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Two Prestigious U Awards Won Within the Department of Communication

Heather Stone, a doctoral candidate with dual appointments in Communication and Writing and Rhetoric Studies, was awarded the U's 2016 Thomas G. Stockham Medal for Conspicuously Effective TeachingIn addition, Graduate Teaching Assistant Meaghan McKasy won the 2016 Garr Cutler Energy Prize

Heather StoneAs a research assistant and writing instructor, Heather has been recognized as a standout member of the Communication Department and the Writing and Rhetoric Studies Department. She has taught writing, speaking, and pedagogy courses in four departments, and has designed hybrid and online curriculums. She works as a Graduate Fellow for the Center for Teaching and Learning Excellence (CTLE), where she assists with the Cyber Pedagogy course, observes teachers in online and face-to-face environments, conducts workshops for teachers, and oversees the Tech Tips for Teachers subscription email. She has a passion for helping teachers see how technologies can enable rather than constrain their teaching. Heather's nomination was originated by Kimberly Mangun, associate professor of Communication, and many students and faculty submitted additional statements in support of the nomination.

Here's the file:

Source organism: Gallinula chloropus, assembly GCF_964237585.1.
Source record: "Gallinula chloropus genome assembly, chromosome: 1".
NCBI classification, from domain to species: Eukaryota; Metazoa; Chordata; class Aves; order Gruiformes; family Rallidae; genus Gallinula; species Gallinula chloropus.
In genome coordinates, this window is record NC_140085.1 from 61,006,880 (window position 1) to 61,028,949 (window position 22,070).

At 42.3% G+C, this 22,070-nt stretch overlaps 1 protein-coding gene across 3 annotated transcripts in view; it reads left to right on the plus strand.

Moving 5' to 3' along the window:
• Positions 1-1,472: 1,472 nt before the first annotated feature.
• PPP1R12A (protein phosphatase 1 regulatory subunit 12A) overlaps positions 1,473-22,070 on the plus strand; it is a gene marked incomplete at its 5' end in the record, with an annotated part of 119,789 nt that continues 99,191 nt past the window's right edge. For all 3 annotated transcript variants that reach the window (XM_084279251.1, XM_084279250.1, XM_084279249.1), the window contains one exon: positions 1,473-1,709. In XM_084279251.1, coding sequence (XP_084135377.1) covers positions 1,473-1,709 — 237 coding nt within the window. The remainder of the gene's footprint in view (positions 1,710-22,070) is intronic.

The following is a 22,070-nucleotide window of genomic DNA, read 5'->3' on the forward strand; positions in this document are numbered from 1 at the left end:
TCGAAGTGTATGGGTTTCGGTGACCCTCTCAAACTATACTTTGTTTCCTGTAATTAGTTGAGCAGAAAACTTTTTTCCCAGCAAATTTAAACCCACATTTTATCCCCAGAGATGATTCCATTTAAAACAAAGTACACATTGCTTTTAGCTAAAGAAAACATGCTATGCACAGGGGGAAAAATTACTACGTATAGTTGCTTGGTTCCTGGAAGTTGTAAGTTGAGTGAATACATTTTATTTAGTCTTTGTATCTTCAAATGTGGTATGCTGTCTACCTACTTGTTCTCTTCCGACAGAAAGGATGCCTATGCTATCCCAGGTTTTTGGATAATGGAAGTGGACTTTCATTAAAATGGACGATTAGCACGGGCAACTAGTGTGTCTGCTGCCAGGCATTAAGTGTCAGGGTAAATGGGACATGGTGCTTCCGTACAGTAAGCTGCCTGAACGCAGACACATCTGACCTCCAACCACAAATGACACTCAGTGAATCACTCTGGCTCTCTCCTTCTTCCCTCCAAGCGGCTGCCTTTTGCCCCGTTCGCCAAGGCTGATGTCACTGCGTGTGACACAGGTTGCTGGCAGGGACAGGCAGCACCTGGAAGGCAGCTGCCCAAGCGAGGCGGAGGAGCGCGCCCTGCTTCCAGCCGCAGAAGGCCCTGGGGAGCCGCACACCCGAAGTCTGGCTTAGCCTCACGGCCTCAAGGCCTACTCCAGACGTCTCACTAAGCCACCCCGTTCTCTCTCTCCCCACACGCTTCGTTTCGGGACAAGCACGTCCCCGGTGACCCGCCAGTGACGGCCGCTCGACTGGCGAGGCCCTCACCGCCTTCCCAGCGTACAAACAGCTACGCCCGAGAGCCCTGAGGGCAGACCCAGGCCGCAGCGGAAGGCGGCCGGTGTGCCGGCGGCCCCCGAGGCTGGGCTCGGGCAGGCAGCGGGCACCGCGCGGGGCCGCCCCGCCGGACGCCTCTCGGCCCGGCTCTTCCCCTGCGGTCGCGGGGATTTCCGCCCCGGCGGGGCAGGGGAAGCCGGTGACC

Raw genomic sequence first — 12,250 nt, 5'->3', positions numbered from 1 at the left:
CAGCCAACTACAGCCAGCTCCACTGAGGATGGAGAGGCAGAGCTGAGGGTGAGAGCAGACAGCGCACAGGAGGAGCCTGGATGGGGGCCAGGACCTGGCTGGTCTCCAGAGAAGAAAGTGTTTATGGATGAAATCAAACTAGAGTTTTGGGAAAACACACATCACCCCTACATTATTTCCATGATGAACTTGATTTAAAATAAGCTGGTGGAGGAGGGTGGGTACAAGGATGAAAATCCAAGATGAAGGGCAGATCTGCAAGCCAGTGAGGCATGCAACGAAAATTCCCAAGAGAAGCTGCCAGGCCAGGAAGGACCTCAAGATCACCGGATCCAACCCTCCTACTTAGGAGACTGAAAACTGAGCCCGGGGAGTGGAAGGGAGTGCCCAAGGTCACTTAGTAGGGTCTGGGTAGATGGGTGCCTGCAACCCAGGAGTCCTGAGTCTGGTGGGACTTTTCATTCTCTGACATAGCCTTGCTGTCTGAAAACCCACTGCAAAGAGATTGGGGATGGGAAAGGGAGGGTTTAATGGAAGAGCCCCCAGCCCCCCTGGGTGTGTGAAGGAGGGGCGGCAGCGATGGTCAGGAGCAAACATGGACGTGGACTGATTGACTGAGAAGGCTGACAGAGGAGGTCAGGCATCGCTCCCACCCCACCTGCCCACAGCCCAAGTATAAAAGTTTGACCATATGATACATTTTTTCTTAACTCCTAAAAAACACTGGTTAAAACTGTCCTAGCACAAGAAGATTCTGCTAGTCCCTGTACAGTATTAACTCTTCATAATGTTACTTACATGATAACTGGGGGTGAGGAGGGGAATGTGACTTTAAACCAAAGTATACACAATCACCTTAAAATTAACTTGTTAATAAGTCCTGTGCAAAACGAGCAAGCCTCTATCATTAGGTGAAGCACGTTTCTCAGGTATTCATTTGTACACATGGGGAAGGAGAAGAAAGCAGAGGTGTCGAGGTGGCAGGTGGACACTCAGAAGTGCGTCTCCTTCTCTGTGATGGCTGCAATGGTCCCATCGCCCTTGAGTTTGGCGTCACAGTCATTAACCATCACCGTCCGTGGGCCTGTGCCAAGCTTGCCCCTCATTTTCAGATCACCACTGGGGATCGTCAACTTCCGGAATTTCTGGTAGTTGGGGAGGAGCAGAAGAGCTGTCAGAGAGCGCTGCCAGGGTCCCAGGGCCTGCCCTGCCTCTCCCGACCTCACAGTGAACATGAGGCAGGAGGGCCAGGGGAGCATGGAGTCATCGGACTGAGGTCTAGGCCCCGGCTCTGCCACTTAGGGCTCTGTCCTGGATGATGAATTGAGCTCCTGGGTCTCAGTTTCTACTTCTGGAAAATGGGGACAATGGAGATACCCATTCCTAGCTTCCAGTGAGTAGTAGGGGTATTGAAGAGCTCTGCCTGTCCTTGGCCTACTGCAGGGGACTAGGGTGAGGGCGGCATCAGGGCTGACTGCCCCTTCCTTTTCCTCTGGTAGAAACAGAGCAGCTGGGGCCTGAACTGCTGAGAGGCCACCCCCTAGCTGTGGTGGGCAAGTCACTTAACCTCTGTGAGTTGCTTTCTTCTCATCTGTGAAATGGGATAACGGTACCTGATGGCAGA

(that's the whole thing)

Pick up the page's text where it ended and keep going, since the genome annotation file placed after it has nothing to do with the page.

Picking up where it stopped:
Meaghan McKasyMeaghan McKasy received the Cutler Energy Prize for her paper Media Coverage and Public Opinion of Energy  Efficiency. Meaghan completed her master's degree in the Environmental Humanities Graduate Program at the U and then spent four years working in alternative energy in both the non-profit and for-profit sectors before beginning her PhD program in the Communication Department. Through her work in renewable energy, Meaghan said she started to notice the array in social perceptions of alternative energy. She became interested in how people respond to certain language, messaging and framing of ideas with regards to energy production and usage. Her research as a PhD student revolves around the question of what influences society’s perceptions and values, and cultural change with regard to energy selection can be created. Meaghan's award-winning paper was written for one of her Communication courses, and she is preparing it for submission to the National Communication Association conference in 2016.  

Both prizes are awarded through the U's Graduate School and are open to all grad students in the university. The College of Humanities is extremely proud that these awards have gone to outstanding individuals within the College of Humanities Department of Communication. Congratulations to both Meaghan and Heather for their achievements. 



Last Updated: 6/1/21